Blood Pressure Guidelines | 130 Is the New “High”

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New blood pressure guidelines

In newly published blood pressure guidelines,1 the American Heart Association, the American College of Cardiology, and nine other health organizations have agreed that high blood pressure, or hypertension, is now defined as 130 and higher for systolic blood pressure, or 80 and higher for diastolic blood pressure.

It is a major change from the old definition of 140/90 and higher, and the first update to U.S. guidelines on blood pressure detection and treatment since 2003.

Lower Your High Blood Pressure at Pritikin

The focus for lowering blood pressure at the Pritikin Longevity Center is daily exercise, heart-healthy eating, getting stress under control, and other lifestyle-based skills.

“…definitely an improvement”

“These new guidelines are definitely an improvement. As we have taught at the Pritikin Longevity Center for the last four decades, dramatic increases in heart attack and stroke risk do not begin with blood pressure readings of 140/90. They begin at much lower readings like 130/80,” states Seth Marquit, MD, Medical Director at Pritikin.

In an American Heart Association news release, Paul K. Whelton, MD, lead author of the new guidelines, noted the dangers of blood pressure levels between 130-139/80-89:

“You’ve already doubled your risk of cardiovascular complications compared to those with a normal level of blood pressure. We want to be straight with people – if you already have a doubling of risk, you need to know about it. It doesn’t mean you need medication, but it’s a yellow light that you need to be lowering your blood pressure, mainly with non-drug approaches.”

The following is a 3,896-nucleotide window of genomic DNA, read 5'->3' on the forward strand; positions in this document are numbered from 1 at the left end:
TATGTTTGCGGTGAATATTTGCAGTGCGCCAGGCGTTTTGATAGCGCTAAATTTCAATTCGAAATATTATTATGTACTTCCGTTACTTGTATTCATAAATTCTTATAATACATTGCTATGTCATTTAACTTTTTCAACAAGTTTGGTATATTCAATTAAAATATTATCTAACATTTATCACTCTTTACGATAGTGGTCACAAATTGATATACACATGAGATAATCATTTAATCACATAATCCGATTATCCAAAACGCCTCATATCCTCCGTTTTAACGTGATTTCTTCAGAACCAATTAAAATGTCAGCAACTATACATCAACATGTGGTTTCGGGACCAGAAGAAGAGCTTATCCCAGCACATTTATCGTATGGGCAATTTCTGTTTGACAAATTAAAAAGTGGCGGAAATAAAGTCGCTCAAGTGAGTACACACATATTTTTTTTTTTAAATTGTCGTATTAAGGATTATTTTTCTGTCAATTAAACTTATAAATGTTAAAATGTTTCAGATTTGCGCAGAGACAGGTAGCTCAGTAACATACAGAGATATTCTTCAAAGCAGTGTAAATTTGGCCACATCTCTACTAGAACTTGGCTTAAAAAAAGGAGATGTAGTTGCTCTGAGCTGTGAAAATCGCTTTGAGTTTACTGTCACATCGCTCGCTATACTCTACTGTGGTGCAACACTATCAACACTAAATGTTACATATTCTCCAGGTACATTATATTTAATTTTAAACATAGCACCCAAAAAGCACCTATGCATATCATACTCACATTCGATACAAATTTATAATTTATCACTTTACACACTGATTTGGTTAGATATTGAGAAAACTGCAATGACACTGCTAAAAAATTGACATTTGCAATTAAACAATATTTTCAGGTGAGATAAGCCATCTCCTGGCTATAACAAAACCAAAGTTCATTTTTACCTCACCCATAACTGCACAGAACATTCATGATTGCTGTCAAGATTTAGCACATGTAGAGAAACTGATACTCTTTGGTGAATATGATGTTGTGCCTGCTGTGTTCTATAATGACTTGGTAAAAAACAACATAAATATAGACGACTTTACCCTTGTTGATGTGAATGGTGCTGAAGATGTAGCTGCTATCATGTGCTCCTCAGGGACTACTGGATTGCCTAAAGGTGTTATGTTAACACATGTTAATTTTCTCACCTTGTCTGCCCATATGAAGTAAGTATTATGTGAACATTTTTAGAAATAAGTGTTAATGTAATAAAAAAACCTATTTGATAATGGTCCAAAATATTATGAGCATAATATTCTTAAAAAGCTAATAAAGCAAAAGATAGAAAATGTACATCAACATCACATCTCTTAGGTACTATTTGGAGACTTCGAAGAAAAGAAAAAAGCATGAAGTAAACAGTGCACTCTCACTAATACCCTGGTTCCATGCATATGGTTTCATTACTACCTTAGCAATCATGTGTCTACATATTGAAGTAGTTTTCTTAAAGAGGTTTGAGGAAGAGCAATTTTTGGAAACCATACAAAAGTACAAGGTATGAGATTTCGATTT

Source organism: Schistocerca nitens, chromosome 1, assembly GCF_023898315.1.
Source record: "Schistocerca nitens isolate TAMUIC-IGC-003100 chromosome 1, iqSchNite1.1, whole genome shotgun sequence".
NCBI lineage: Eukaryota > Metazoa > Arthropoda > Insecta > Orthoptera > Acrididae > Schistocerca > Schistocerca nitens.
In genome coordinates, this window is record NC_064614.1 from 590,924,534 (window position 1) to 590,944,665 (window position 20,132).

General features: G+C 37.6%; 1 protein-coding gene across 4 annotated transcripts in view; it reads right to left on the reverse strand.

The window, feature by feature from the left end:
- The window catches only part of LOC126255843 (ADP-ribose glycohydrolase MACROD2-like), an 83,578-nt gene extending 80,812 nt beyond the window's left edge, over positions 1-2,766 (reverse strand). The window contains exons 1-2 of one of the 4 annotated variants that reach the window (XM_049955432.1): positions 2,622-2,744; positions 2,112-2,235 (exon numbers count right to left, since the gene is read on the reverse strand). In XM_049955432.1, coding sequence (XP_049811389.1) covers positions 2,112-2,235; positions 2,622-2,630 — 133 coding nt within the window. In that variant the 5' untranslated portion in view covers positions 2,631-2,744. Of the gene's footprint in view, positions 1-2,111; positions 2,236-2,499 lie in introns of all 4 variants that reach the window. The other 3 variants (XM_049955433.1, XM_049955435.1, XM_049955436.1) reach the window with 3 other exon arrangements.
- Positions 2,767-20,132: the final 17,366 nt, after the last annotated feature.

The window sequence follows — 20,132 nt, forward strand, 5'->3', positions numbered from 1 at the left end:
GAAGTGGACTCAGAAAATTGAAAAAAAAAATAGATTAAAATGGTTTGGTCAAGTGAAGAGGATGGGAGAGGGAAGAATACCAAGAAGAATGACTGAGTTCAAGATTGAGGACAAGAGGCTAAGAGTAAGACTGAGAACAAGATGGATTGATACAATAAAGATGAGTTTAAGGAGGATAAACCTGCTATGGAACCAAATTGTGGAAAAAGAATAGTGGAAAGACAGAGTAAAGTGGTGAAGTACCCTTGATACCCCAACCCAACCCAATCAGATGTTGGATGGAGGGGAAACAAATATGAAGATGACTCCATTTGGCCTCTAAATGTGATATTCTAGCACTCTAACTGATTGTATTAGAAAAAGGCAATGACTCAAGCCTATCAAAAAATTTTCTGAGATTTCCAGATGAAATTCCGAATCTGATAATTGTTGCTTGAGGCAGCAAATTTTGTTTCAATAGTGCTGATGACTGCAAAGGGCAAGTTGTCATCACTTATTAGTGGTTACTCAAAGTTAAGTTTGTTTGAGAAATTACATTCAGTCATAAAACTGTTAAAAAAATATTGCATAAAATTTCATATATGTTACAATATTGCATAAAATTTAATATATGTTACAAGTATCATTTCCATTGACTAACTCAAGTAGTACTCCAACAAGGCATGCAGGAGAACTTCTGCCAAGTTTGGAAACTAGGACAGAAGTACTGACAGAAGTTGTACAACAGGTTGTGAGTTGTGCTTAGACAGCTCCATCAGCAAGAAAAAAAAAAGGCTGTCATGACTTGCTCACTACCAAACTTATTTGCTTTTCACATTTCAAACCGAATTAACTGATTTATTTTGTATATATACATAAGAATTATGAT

The non-drug approaches recommended by Dr. Whelton and co-authors of the new guidelines are lifestyle-based, and include:

  • Losing excess weight
  • Launching a healthier diet, particularly one like the Pritikin Eating Plan that is plant-based and lowers sodium intake
  • Exercising daily
  • Drinking less alcohol
  • Lowering stress

“Lifestyle changes as the first line of therapy”

“An important cornerstone of these new hypertension guidelines is a strong emphasis on lifestyle changes as the first line of therapy. There is an opportunity to reduce risk without necessarily imposing medications,” Richard Chazal, the immediate past president of the American College of Cardiology, told The Washington Post.

Concurs Dr. Marquit: “Since 1975 at the Pritikin Longevity Center, we’ve seen, every day, the power of healthy lifestyle changes to reduce blood pressure. The good news for many of our guests is that lowering of blood pressure to healthy, normal levels happens very quickly, often in a matter of days.”

Consistently, studies have documented the blood-pressure-lowering benefits of a healthier lifestyle.

Below are research highlights:

  • Seven studies have demonstrated that the Pritikin Program of eating, exercise, and lifestyle-change had quick and profound benefits for individuals with hypertension. Researchers from UCLA combined the data from all seven studies….

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